More students are choosing loans to pay for their college education. Researchers have several theories to explain the shift. Some say the disappearance of options, like scholarships, is to blame. Others point to the growth of the post-secondary market as a whole. 

Consider tuition assistance. Researchers say policies were once designed with parity in mind. People wanted to help make school affordable for everyone, but low-income students seemed to need the biggest boost. 

That’s why families like this got need-based grants, while middle-income families were encouraged to use loans from private lenders. Low-income families could also lean on state and private scholarships and grants. 

Now, loans are considered both the first and a primary source of aid for everyone. Even low-income students are encouraged to take out loans. Scholarships are disappearing, and cash-strapped states simply can’t help their students pay for school. 

In the past, students who couldn’t pay had other career options. Some were encouraged to enter:

  • Trade schools. In the early days of student loans, people couldn’t borrow to get an education as a mechanic, carpenter, or similar tradesperson. But they could emerge with skills they could use to support their families.
  • The workforce. A robust manufacturing market meant good jobs were available even to people who didn’t attend college. Shifts in trade have eroded, and in some cases eliminated, those jobs.
  • Apprenticeships. Students with connections could learn from an expert without going to school at all. 

Today, most students are encouraged to go to school, and the market has responded accordingly. In 1980, researchers say there were about 3,200 institutions of higher learning to choose from. In 2016, there were about 4,300 of them. 

If more students are going to school, more loans are required. But the size of each loan is rising due to other factors students can’t control. 

The Influence of Tuition on Student Loans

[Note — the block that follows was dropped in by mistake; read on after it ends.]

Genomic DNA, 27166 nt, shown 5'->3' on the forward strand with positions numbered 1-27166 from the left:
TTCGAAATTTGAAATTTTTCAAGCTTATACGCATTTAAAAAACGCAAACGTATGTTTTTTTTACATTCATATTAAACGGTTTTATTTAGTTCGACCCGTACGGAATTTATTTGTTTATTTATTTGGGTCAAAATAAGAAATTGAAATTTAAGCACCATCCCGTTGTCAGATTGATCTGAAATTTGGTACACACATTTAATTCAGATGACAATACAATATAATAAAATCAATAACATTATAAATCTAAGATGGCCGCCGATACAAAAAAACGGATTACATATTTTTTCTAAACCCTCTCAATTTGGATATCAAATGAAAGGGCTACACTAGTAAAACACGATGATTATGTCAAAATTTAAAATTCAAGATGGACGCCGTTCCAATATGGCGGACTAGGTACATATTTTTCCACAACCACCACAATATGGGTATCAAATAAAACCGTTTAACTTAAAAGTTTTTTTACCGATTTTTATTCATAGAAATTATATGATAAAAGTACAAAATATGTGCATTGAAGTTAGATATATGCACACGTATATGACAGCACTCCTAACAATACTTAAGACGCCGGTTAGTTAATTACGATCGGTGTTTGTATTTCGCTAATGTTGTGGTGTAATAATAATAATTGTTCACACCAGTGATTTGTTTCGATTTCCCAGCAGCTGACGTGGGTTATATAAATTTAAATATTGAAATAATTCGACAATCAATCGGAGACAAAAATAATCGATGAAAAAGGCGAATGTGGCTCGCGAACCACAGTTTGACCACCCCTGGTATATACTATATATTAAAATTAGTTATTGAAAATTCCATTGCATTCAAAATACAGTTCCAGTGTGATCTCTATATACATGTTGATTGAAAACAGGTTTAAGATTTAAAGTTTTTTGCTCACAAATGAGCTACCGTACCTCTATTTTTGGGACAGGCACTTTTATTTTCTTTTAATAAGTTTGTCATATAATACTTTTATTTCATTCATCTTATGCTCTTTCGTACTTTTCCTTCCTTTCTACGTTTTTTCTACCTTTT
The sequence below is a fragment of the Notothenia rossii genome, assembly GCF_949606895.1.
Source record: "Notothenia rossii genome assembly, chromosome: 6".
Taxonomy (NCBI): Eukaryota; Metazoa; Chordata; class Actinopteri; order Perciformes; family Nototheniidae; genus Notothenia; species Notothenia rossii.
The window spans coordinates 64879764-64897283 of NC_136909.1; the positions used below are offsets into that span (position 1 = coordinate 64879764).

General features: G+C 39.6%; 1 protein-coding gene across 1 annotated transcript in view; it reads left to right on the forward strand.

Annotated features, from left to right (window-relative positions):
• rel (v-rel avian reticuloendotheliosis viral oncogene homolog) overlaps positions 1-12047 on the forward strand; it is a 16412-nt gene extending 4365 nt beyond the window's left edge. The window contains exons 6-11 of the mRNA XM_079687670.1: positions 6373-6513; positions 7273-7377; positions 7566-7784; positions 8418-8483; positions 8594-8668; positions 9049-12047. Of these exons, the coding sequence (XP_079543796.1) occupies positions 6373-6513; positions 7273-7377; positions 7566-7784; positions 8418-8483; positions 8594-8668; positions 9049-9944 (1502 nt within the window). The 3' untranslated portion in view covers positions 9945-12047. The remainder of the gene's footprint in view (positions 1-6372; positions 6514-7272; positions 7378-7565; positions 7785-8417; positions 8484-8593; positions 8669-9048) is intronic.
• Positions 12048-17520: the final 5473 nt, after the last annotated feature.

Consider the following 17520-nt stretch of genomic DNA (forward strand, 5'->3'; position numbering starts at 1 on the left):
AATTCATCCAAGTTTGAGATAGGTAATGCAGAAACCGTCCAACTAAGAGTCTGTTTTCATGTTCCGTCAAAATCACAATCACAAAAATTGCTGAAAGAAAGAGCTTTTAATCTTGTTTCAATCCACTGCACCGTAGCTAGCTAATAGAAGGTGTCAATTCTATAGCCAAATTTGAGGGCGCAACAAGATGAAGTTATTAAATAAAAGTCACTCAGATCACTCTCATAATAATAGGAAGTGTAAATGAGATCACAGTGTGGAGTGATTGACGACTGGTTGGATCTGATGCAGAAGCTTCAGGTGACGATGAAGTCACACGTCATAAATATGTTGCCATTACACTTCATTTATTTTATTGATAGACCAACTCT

Higher education has long been expensive. But experts say students weren’t always responsible for the entire bill. That has changed, and it means more students are borrowing money. Many are taking on huge loans their predecessors would not have considered.

Rising tuition costs mean more significant bills for students. According to the National Center for Education Statistics, the average tuition at four-year institutions has increased dramatically over time.

  • 1985–1986: $12,274
  • 1995–1996: $16,224
  • 2005–2006: $21,281
  • 2015–2016: $26,613

Analysts writing for Forbes say that wage growth hasn’t kept pace. As the price continues to rise, families don’t see their paychecks grow at the same rate. That puts the price of school out of reach unless students take out loans to fill the gap. 

Add costs for room and board, and the situation grows bleaker. MarketWatch reports that the price of an undergraduate degree rose 161% since 1987 when these added costs are considered. 

No one is quite sure why colleges and universities charge more in tuition and fees. But some analysts suggest tax policies may play a role. 

In 2018, funding for public colleges and universities was $7 billion less (adjusted for inflation) than in 2008, says the Center on Budget and Policy Priorities. In some states, waves of unemployment and foreclosure meant a shrinking base of funds at tax time.

In other states, homeowners fought back and refused to allow their taxes to pay for schools. That meant shifting the burden to students, and some had to borrow to make ends meet. 

Federal loans haven’t kept pace with this change. According to experts, you could take out $1,500 in Stafford loans in 1973. In 2012, you could take out $3,500. That’s simply not enough to meet the shift in price.

What About Other Forms of Aid?

When considering the history of student loans, it’s critical to remember other aid formats. Scholarships, Pell Grants, and other need-based programs should help students pay for their education, so they don’t need large loans. 

These programs have existed for decades. Experts point to scholarships handed out in the Middle Ages by docents of European schools that wanted to help poorer students succeed. But the first real scholarships were developed in the United States in 1643.

Such programs still exist, and states also offer help. CollegeBoard, for example, reports that need-based state grants are rising every year. In 1976–1977, an average grant was about $400. In 2016–2017, it was more than $600. 

Even so, that’s not enough to help students cover the entire cost of tuition. Families that don’t have enough to pay tuition are destined to take out loans.

What About Your Student Loan History?

Knowing what other families have done can help you make smart decisions about your future. But remember that you’re not limited by the past. 

Do your research to understand what’s right for you, your education, and your budget. Don’t be pressured into something that’s not quite right for you. And ask for help if you need it.